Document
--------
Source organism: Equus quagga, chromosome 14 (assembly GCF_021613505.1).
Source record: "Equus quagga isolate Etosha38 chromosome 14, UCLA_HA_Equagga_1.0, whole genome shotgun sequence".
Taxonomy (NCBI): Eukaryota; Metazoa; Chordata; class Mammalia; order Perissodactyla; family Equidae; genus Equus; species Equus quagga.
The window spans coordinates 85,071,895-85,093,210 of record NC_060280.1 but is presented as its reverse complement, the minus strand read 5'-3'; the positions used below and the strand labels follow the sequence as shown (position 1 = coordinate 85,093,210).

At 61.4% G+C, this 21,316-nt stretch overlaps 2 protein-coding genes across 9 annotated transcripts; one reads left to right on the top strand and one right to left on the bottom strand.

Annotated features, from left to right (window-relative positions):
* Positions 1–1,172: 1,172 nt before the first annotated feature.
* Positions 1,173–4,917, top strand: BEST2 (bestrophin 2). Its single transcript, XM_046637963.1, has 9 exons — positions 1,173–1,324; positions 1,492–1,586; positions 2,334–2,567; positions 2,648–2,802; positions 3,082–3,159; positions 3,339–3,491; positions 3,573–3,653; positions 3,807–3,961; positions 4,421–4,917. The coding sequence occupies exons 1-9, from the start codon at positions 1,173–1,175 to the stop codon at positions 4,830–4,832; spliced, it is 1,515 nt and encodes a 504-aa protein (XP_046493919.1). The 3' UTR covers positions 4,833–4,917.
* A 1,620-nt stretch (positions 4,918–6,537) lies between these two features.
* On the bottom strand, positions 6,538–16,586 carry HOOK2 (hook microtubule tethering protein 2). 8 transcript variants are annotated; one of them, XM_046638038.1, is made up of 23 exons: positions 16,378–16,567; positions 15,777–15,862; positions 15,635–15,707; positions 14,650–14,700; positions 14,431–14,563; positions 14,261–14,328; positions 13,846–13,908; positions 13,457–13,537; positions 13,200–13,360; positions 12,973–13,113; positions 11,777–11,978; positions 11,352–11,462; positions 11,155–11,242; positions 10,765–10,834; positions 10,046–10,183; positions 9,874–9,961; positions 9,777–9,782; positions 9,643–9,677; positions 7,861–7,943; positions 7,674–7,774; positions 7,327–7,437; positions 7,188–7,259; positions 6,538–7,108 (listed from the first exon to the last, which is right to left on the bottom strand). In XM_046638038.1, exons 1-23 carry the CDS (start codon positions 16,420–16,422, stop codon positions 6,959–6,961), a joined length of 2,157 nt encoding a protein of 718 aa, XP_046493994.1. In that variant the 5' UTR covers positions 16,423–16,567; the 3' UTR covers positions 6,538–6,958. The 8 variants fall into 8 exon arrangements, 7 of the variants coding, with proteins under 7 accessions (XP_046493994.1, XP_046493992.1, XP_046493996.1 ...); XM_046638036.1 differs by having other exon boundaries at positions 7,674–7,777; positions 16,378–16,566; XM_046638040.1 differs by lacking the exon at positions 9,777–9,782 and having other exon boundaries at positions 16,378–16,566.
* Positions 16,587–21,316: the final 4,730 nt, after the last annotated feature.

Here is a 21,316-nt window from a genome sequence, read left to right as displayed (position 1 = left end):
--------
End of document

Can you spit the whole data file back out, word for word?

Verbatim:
Source organism: Equus quagga, chromosome 14 (assembly GCF_021613505.1).
Source record: "Equus quagga isolate Etosha38 chromosome 14, UCLA_HA_Equagga_1.0, whole genome shotgun sequence".
Taxonomy (NCBI): Eukaryota; Metazoa; Chordata; class Mammalia; order Perissodactyla; family Equidae; genus Equus; species Equus quagga.
The window spans coordinates 85,071,895-85,093,210 of record NC_060280.1 but is presented as its reverse complement, the minus strand read 5'-3'; the positions used below and the strand labels follow the sequence as shown (position 1 = coordinate 85,093,210).

At 61.4% G+C, this 21,316-nt stretch overlaps 2 protein-coding genes across 9 annotated transcripts; one reads left to right on the top strand and one right to left on the bottom strand.

Annotated features, from left to right (window-relative positions):
* Positions 1–1,172: 1,172 nt before the first annotated feature.
* Positions 1,173–4,917, top strand: BEST2 (bestrophin 2). Its single transcript, XM_046637963.1, has 9 exons — positions 1,173–1,324; positions 1,492–1,586; positions 2,334–2,567; positions 2,648–2,802; positions 3,082–3,159; positions 3,339–3,491; positions 3,573–3,653; positions 3,807–3,961; positions 4,421–4,917. The coding sequence occupies exons 1-9, from the start codon at positions 1,173–1,175 to the stop codon at positions 4,830–4,832; spliced, it is 1,515 nt and encodes a 504-aa protein (XP_046493919.1). The 3' UTR covers positions 4,833–4,917.
* A 1,620-nt stretch (positions 4,918–6,537) lies between these two features.
* On the bottom strand, positions 6,538–16,586 carry HOOK2 (hook microtubule tethering protein 2). 8 transcript variants are annotated; one of them, XM_046638038.1, is made up of 23 exons: positions 16,378–16,567; positions 15,777–15,862; positions 15,635–15,707; positions 14,650–14,700; positions 14,431–14,563; positions 14,261–14,328; positions 13,846–13,908; positions 13,457–13,537; positions 13,200–13,360; positions 12,973–13,113; positions 11,777–11,978; positions 11,352–11,462; positions 11,155–11,242; positions 10,765–10,834; positions 10,046–10,183; positions 9,874–9,961; positions 9,777–9,782; positions 9,643–9,677; positions 7,861–7,943; positions 7,674–7,774; positions 7,327–7,437; positions 7,188–7,259; positions 6,538–7,108 (listed from the first exon to the last, which is right to left on the bottom strand). In XM_046638038.1, exons 1-23 carry the CDS (start codon positions 16,420–16,422, stop codon positions 6,959–6,961), a joined length of 2,157 nt encoding a protein of 718 aa, XP_046493994.1. In that variant the 5' UTR covers positions 16,423–16,567; the 3' UTR covers positions 6,538–6,958. The 8 variants fall into 8 exon arrangements, 7 of the variants coding, with proteins under 7 accessions (XP_046493994.1, XP_046493992.1, XP_046493996.1 ...); XM_046638036.1 differs by having other exon boundaries at positions 7,674–7,777; positions 16,378–16,566; XM_046638040.1 differs by lacking the exon at positions 9,777–9,782 and having other exon boundaries at positions 16,378–16,566.
* Positions 16,587–21,316: the final 4,730 nt, after the last annotated feature.

Here is a 21,316-nt window from a genome sequence, read left to right as displayed (position 1 = left end):